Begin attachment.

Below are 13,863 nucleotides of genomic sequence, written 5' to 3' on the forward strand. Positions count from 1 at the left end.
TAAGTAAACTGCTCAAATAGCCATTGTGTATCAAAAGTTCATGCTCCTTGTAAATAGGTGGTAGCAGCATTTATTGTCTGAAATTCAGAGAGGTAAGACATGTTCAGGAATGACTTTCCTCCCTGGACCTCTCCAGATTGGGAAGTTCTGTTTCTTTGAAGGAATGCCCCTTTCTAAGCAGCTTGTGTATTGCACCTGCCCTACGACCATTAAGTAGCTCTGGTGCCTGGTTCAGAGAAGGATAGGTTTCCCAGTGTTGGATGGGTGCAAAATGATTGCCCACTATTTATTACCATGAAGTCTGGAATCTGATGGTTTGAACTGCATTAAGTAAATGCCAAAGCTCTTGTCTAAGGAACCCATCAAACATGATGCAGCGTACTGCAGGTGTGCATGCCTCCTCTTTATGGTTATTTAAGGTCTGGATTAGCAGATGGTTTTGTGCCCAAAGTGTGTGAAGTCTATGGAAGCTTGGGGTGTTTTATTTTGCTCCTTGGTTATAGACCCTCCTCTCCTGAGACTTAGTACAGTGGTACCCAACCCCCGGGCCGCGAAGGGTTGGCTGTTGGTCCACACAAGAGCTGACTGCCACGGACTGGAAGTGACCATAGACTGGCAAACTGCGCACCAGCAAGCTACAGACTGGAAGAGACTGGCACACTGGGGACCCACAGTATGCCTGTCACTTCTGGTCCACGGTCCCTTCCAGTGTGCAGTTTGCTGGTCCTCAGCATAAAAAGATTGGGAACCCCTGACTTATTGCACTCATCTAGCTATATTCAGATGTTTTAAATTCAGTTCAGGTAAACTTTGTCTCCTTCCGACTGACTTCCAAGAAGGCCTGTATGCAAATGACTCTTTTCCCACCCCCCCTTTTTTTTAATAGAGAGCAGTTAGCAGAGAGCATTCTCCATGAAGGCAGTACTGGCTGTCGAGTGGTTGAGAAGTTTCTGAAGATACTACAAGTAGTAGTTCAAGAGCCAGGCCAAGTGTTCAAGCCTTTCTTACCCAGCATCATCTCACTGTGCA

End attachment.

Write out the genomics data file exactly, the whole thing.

Below are 13,863 nucleotides of genomic sequence, written 5' to 3' on the forward strand. Positions count from 1 at the left end.
TAAGTAAACTGCTCAAATAGCCATTGTGTATCAAAAGTTCATGCTCCTTGTAAATAGGTGGTAGCAGCATTTATTGTCTGAAATTCAGAGAGGTAAGACATGTTCAGGAATGACTTTCCTCCCTGGACCTCTCCAGATTGGGAAGTTCTGTTTCTTTGAAGGAATGCCCCTTTCTAAGCAGCTTGTGTATTGCACCTGCCCTACGACCATTAAGTAGCTCTGGTGCCTGGTTCAGAGAAGGATAGGTTTCCCAGTGTTGGATGGGTGCAAAATGATTGCCCACTATTTATTACCATGAAGTCTGGAATCTGATGGTTTGAACTGCATTAAGTAAATGCCAAAGCTCTTGTCTAAGGAACCCATCAAACATGATGCAGCGTACTGCAGGTGTGCATGCCTCCTCTTTATGGTTATTTAAGGTCTGGATTAGCAGATGGTTTTGTGCCCAAAGTGTGTGAAGTCTATGGAAGCTTGGGGTGTTTTATTTTGCTCCTTGGTTATAGACCCTCCTCTCCTGAGACTTAGTACAGTGGTACCCAACCCCCGGGCCGCGAAGGGTTGGCTGTTGGTCCACACAAGAGCTGACTGCCACGGACTGGAAGTGACCATAGACTGGCAAACTGCGCACCAGCAAGCTACAGACTGGAAGAGACTGGCACACTGGGGACCCACAGTATGCCTGTCACTTCTGGTCCACGGTCCCTTCCAGTGTGCAGTTTGCTGGTCCTCAGCATAAAAAGATTGGGAACCCCTGACTTATTGCACTCATCTAGCTATATTCAGATGTTTTAAATTCAGTTCAGGTAAACTTTGTCTCCTTCCGACTGACTTCCAAGAAGGCCTGTATGCAAATGACTCTTTTCCCACCCCCCCTTTTTTTTAATAGAGAGCAGTTAGCAGAGAGCATTCTCCATGAAGGCAGTACTGGCTGTCGAGTGGTTGAGAAGTTTCTGAAGATACTACAAGTAGTAGTTCAAGAGCCAGGCCAAGTGTTCAAGCCTTTCTTACCCAGCATCATCTCACTGTGCA